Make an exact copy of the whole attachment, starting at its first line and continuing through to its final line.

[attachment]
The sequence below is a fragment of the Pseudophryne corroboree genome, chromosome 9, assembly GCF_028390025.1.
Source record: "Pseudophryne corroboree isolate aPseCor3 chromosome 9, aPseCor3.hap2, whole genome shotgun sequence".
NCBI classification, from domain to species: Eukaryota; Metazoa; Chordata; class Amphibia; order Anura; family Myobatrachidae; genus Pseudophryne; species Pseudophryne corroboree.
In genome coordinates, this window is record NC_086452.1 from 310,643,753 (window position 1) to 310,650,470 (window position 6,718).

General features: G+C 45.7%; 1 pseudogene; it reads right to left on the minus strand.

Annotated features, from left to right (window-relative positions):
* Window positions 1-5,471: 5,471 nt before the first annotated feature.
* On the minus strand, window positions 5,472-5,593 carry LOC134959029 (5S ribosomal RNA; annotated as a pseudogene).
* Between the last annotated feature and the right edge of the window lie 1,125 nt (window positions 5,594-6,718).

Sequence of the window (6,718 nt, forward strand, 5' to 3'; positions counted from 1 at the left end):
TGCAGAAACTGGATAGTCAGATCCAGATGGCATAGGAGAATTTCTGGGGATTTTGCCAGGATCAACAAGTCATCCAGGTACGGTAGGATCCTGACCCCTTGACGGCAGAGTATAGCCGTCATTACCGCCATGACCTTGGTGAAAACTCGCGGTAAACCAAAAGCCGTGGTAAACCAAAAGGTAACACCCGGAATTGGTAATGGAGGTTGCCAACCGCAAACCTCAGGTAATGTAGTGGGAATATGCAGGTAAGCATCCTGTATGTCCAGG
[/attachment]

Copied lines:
The sequence below is a fragment of the Pseudophryne corroboree genome, chromosome 9, assembly GCF_028390025.1.
Source record: "Pseudophryne corroboree isolate aPseCor3 chromosome 9, aPseCor3.hap2, whole genome shotgun sequence".
NCBI classification, from domain to species: Eukaryota; Metazoa; Chordata; class Amphibia; order Anura; family Myobatrachidae; genus Pseudophryne; species Pseudophryne corroboree.
In genome coordinates, this window is record NC_086452.1 from 310,643,753 (window position 1) to 310,650,470 (window position 6,718).

General features: G+C 45.7%; 1 pseudogene; it reads right to left on the minus strand.

Annotated features, from left to right (window-relative positions):
* Window positions 1-5,471: 5,471 nt before the first annotated feature.
* On the minus strand, window positions 5,472-5,593 carry LOC134959029 (5S ribosomal RNA; annotated as a pseudogene).
* Between the last annotated feature and the right edge of the window lie 1,125 nt (window positions 5,594-6,718).

Sequence of the window (6,718 nt, forward strand, 5' to 3'; positions counted from 1 at the left end):
TGCAGAAACTGGATAGTCAGATCCAGATGGCATAGGAGAATTTCTGGGGATTTTGCCAGGATCAACAAGTCATCCAGGTACGGTAGGATCCTGACCCCTTGACGGCAGAGTATAGCCGTCATTACCGCCATGACCTTGGTGAAAACTCGCGGTAAACCAAAAGCCGTGGTAAACCAAAAGGTAACACCCGGAATTGGTAATGGAGGTTGCCAACCGCAAACCTCAGGTAATGTAGTGGGAATATGCAGGTAAGCATCCTGTATGTCCAGG